Sunday, 5 April 2009

A quiet day

Since I have spent today doing very little, I have a chance to talk about the more domestic side of things. I am living with a family of four (two parents, two sons of 17 and 12) in a three bedroom house. By Peruvian standards, they are quite well off - I only have to look at the surrounding houses to see that. In one, the yard consists of a patch of dirt with a makeshift shelter of plastic, under which guinea pigs roam around.

By contrast, my family has a large TV, a computer, bikes. They run a bar which adjoins the house, from which loud cheerful music is always booming. Two things are inescapable: football and Catholicism. The walls of my room are plastered with images of players from the Cusco team (Cienciano), as well as international icons like Zidane and Beckham. I was pleasantly surprised to be able to watch the Arsenal - Man City match yesterday live on Peruvian TV. As for religion, there are posters of the Virgin Mary and Jesus, carved figures in boxes, and Bible quotations scattered through the house. Today, Palm Sunday, they got up at 4am to go to Mass.

The father is a quiet man, whereas his wife is entirely the opposite - she takes every opportunity to make conversation, which is great as otherwise it would be easy to feel very isolated. The boys are both very smiley and quite chatty once you make the effort to talk. They bicker like any set of brothers, though probably even more than I do with mine! I have already lost abysmally at chess to the younger - it never was my strong point, though I will demand a rematch to try to save my honour.

So they are relatively prosperous, but as I keep remembering, of the three bedrooms, two are taken up by volunteers, so the four of them sleep in one room. There are other reminders that this is a developing country, like the fact that all their washing is done by hand. Coming from a country where a washing machine is considered a necessity, it is a valuable (if clichéd) lesson to see that not having one is not the end of the world.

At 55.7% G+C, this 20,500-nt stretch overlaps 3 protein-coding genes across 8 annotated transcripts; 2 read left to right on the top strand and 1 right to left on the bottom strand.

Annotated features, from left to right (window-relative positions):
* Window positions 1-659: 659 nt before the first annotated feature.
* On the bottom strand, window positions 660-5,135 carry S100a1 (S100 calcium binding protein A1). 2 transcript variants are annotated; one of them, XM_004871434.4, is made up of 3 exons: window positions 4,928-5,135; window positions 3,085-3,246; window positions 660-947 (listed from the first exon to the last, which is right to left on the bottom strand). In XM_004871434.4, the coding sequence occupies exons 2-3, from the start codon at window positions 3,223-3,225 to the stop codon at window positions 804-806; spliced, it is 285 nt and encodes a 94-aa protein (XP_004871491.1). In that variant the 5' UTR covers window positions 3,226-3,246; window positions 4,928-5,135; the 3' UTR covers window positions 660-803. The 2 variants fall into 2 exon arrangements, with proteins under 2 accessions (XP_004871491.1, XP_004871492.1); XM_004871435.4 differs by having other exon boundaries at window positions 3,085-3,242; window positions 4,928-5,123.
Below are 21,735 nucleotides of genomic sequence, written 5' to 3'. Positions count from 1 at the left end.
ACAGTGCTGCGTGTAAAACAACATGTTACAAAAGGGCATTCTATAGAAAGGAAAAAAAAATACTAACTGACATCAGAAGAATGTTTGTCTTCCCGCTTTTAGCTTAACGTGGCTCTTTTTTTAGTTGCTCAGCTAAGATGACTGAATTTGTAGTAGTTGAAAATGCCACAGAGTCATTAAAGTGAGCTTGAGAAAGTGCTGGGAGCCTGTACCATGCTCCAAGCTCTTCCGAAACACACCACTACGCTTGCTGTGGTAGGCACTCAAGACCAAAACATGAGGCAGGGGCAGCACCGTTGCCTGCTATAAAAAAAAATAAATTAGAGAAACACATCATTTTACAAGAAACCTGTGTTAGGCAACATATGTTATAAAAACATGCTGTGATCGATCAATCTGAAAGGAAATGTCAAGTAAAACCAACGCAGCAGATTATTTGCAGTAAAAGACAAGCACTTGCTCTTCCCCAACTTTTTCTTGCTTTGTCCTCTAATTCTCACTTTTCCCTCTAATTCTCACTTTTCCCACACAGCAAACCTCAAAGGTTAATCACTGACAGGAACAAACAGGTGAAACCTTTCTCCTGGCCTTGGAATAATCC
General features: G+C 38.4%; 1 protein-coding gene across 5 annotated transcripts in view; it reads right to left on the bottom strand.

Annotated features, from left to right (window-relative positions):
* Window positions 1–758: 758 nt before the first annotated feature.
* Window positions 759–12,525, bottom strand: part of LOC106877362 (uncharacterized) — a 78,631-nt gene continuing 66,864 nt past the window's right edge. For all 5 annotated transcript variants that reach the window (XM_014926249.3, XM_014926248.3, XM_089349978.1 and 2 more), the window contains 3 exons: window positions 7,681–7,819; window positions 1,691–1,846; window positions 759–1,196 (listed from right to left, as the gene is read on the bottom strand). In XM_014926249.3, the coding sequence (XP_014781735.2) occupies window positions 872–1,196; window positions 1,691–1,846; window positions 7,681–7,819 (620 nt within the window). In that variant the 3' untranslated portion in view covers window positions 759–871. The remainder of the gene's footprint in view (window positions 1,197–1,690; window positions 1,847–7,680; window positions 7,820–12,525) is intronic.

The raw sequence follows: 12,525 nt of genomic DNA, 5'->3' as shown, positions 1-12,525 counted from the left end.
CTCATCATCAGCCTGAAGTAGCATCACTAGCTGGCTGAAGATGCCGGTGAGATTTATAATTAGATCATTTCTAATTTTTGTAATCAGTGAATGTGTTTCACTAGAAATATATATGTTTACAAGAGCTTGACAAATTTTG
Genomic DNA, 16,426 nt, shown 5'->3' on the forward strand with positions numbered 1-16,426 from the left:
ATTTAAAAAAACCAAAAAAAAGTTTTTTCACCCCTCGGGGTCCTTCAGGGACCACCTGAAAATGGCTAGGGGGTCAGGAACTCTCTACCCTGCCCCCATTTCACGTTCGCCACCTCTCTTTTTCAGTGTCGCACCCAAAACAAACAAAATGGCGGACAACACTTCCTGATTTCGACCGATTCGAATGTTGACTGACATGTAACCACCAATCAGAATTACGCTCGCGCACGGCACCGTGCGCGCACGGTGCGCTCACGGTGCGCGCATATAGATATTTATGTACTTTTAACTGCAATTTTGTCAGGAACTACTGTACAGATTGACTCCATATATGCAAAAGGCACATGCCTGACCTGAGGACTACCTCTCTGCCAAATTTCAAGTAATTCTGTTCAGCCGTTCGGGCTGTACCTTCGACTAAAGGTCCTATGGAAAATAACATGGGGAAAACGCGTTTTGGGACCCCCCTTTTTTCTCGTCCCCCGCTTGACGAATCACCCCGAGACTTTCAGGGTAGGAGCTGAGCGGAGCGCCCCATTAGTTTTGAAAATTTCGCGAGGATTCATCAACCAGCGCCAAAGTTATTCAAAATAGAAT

There are two more things I want to mention. The first is the Internet/computer craze. The younger of the boys in my family spends as much time playing computer games as any English kid - he is lucky enough to be able to. And then there are two types of Internet café - ones for foreigners, and ones which are always full of shouting Peruvian kids playing games on the Internet. It seems to take up most of their time.

The second thing is something my hostess said to me yesterday evening: "I've never been in a plane, but if I flew at night I'd be scared of crashing into the stars".


  1. Paul,
    Lovely to read your blog. Interested on the washing machine comment. Can you tell me what a typical day of the Mother you are staying with is? Do you think she would be able to achieve more in the day if she did have one?
    Get some photos uploaded immediately!
    much love, Sx

  2. Hi Sophie,

    Sorry it took a while to get back - I only just noticed this! I'm afraid I can't give you too detailed an answer. As far as I can tell, her day is taken up with domestic things - cooking, washing, etc. Then she also helps run the bar that is connected on to the house. Having a washing machine would certainly save time, but here they are considered as an unnecessary luxury. It is after all much cheaper (though much slower) to wash by hand.

    In fact, nearly all houses do not have ovens. Cooking is done on the hob, or there are huge communal ovens at various points in the town.

    Paul x